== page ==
A review of Everything Inside by Edwidge Danticat

Originally published in Compulsive Reader

At a time where immigrant trauma and loss permeates the media, Edwidge Danticat’s book of short stories Everything Inside arrives right on time. The themes of loss and grief run through each of these stories. Danticat is a master of identifying and writing about trauma, especially as it relates to immigrants.

Loss and grief are rooted in a large part of the Haitian diaspora identity and manifests both overtly and covertly throughout these stories. Danticat is meticulous in her writing about Haiti and its people’s complex relationship with the U.S. In each character’s search for a better life, she magnifies the usually unexplored grief that comes with years of generational trauma and migration. With simple, heartfelt, honest storytelling, she transplants her characters into worlds practically any immigrant can identify with, but particularly Caribbean immigrants.

Danticat touches on the suddenness of loss in the story “In the Old Days,” which follows a young teacher who suddenly finds the father she’s never met only to lose him again. After years of silence from her mother about her father’s whereabouts, Nadia finally receives a call from his current wife to visit him on his deathbed in Miami. His wife tells her “his final wish is to spend a few minutes with you.” (41) When she arrives, Nadia is confronted with more than she anticipates – parts of her Haitian culture she was initially denied such as the traditionally intimate way they grieve. There she begins to understand how family separations through migration often result in the loss of culture and the loss of identity. By the time Nadia reaches his deathbed her father is gone and with his wife and friends, she mourns a man she never knew, facing this loss in the confines of a culture she cannot identify with.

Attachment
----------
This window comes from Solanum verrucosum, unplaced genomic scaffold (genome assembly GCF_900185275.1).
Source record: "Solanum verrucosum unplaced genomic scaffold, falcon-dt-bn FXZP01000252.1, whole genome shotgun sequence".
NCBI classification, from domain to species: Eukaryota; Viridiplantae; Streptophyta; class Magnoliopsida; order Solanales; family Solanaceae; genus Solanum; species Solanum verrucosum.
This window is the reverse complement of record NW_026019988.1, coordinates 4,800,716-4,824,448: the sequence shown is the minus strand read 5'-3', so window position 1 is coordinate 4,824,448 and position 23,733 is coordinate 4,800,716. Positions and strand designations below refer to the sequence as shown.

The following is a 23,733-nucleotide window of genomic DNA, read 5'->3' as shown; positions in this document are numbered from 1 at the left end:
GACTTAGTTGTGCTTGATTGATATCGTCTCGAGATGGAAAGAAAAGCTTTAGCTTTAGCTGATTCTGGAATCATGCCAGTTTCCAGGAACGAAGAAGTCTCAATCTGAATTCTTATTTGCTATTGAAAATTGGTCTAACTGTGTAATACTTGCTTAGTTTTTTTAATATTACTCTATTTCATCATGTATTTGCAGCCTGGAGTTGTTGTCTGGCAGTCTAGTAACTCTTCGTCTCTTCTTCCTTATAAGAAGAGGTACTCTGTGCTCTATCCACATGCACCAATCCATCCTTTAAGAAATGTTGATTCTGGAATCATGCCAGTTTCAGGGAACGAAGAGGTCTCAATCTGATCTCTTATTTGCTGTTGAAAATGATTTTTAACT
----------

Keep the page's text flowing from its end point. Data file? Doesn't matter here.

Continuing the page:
One of the collection’s strongest story is “Sunrise Sunset,” which switches points of view between a mother who is in the early stages of dementia and her daughter who is suffering from postpartum depression. The lack of communication and vague assumptions between the women carries the story through to a climactic end, where the mother finally sees her daughter for the woman she really is and vice versa. Relationships between mothers and daughters are notoriously difficult, but relationships between immigrant mothers and second-generation immigrant daughters take on another level of complexity, and Danticat is aware of this when she illuminates this culture clash in this story. “Jeanne has no right to be sad, her mother has often told her. Only Carole has the right to be sad because she has seen and heard terrible things.” (140) Carole’s own difficult upbringing in Haiti leads her to believe her daughter is not a good mother. Jeanne’s lack of understanding of her mother’s past leads her to believe her mother is incapable of love.


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